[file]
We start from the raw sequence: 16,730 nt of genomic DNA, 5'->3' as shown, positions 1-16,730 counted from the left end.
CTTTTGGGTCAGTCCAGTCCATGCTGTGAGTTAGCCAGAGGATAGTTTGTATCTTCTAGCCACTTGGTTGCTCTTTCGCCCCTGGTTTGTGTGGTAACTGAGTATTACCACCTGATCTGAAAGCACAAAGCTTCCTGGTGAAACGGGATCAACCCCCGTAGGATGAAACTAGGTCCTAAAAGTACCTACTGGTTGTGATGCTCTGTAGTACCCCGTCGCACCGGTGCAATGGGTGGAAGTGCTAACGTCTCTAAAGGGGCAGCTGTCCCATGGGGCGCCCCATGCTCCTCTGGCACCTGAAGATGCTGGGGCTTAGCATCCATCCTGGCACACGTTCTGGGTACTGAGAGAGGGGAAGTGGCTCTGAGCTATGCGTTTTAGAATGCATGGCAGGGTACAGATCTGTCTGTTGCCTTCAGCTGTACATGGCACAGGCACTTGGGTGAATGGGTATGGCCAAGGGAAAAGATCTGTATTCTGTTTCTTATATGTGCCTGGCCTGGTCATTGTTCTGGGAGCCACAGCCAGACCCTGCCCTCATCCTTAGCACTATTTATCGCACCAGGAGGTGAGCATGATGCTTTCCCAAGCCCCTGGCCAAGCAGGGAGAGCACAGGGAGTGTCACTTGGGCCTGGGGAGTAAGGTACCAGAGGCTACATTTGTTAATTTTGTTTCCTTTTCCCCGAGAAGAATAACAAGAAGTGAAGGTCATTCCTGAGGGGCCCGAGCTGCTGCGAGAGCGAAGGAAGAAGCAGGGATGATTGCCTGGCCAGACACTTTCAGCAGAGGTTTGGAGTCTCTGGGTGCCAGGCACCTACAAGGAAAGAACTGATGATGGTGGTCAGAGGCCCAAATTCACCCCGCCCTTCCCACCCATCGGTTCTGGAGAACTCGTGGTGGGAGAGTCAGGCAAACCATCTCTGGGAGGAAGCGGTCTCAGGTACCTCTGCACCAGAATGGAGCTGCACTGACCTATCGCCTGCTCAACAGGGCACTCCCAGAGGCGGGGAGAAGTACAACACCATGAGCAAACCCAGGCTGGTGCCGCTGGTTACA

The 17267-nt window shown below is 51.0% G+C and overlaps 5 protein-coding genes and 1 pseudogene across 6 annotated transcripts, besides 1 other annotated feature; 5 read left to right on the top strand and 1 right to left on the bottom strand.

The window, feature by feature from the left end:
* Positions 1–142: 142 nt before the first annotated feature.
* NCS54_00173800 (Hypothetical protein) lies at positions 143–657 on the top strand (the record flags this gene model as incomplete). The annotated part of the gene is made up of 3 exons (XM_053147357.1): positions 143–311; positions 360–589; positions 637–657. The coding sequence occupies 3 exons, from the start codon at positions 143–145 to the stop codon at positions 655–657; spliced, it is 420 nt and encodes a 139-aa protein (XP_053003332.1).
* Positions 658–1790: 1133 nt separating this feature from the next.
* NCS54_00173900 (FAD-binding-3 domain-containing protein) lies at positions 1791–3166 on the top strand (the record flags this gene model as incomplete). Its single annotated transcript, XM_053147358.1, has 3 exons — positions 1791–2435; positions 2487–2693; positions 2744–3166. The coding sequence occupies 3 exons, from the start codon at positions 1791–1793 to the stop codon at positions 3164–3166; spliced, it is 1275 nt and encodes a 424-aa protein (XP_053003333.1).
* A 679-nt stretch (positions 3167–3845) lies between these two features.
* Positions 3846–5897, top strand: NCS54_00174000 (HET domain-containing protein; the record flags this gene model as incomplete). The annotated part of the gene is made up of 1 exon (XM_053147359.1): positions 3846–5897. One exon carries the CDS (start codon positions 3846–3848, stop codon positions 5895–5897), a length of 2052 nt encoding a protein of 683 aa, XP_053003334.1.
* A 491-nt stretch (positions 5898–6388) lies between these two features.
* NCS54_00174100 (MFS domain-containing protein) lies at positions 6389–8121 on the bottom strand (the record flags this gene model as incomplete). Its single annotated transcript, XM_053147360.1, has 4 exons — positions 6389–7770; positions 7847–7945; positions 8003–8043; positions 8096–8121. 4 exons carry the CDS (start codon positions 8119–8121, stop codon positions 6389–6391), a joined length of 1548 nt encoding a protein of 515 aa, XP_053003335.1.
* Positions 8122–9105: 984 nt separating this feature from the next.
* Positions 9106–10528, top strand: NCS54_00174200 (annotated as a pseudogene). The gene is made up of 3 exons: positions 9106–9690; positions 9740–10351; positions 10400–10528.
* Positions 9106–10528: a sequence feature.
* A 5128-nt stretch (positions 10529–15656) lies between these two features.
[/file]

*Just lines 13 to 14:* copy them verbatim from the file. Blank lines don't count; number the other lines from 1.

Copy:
* Positions 8122–9105: 984 nt separating this feature from the next.
* Positions 9106–10528, top strand: NCS54_00174200 (annotated as a pseudogene). The gene is made up of 3 exons: positions 9106–9690; positions 9740–10351; positions 10400–10528.